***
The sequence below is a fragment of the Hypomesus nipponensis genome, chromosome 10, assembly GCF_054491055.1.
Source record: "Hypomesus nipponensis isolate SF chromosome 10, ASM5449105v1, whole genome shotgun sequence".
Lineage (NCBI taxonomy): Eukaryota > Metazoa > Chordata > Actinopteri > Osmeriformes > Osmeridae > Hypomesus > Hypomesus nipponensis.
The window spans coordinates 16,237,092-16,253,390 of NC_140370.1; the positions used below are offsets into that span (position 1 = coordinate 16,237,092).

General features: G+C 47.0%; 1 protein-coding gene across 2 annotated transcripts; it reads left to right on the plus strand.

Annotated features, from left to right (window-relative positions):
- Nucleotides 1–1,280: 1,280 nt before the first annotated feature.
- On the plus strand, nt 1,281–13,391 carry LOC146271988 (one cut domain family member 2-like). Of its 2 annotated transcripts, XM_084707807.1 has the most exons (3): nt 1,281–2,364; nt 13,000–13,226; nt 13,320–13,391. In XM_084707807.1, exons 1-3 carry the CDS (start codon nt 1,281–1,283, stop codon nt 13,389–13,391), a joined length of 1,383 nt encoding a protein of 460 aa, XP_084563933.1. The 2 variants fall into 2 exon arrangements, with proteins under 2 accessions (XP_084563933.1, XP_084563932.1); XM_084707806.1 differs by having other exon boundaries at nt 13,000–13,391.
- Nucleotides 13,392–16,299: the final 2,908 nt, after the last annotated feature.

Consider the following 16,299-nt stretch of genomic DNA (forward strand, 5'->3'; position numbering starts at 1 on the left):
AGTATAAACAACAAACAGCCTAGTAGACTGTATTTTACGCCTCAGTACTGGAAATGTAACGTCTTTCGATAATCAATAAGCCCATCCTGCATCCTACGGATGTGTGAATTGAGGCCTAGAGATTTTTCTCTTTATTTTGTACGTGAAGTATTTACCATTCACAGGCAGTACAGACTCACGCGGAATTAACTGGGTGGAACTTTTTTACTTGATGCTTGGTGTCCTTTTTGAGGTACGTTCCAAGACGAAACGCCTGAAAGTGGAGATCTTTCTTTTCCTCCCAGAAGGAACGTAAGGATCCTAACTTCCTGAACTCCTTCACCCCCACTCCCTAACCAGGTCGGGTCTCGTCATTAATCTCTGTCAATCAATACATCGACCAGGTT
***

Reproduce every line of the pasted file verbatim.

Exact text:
The sequence below is a fragment of the Hypomesus nipponensis genome, chromosome 10, assembly GCF_054491055.1.
Source record: "Hypomesus nipponensis isolate SF chromosome 10, ASM5449105v1, whole genome shotgun sequence".
Lineage (NCBI taxonomy): Eukaryota > Metazoa > Chordata > Actinopteri > Osmeriformes > Osmeridae > Hypomesus > Hypomesus nipponensis.
The window spans coordinates 16,237,092-16,253,390 of NC_140370.1; the positions used below are offsets into that span (position 1 = coordinate 16,237,092).

General features: G+C 47.0%; 1 protein-coding gene across 2 annotated transcripts; it reads left to right on the plus strand.

Annotated features, from left to right (window-relative positions):
- Nucleotides 1–1,280: 1,280 nt before the first annotated feature.
- On the plus strand, nt 1,281–13,391 carry LOC146271988 (one cut domain family member 2-like). Of its 2 annotated transcripts, XM_084707807.1 has the most exons (3): nt 1,281–2,364; nt 13,000–13,226; nt 13,320–13,391. In XM_084707807.1, exons 1-3 carry the CDS (start codon nt 1,281–1,283, stop codon nt 13,389–13,391), a joined length of 1,383 nt encoding a protein of 460 aa, XP_084563933.1. The 2 variants fall into 2 exon arrangements, with proteins under 2 accessions (XP_084563933.1, XP_084563932.1); XM_084707806.1 differs by having other exon boundaries at nt 13,000–13,391.
- Nucleotides 13,392–16,299: the final 2,908 nt, after the last annotated feature.

Consider the following 16,299-nt stretch of genomic DNA (forward strand, 5'->3'; position numbering starts at 1 on the left):
AGTATAAACAACAAACAGCCTAGTAGACTGTATTTTACGCCTCAGTACTGGAAATGTAACGTCTTTCGATAATCAATAAGCCCATCCTGCATCCTACGGATGTGTGAATTGAGGCCTAGAGATTTTTCTCTTTATTTTGTACGTGAAGTATTTACCATTCACAGGCAGTACAGACTCACGCGGAATTAACTGGGTGGAACTTTTTTACTTGATGCTTGGTGTCCTTTTTGAGGTACGTTCCAAGACGAAACGCCTGAAAGTGGAGATCTTTCTTTTCCTCCCAGAAGGAACGTAAGGATCCTAACTTCCTGAACTCCTTCACCCCCACTCCCTAACCAGGTCGGGTCTCGTCATTAATCTCTGTCAATCAATACATCGACCAGGTT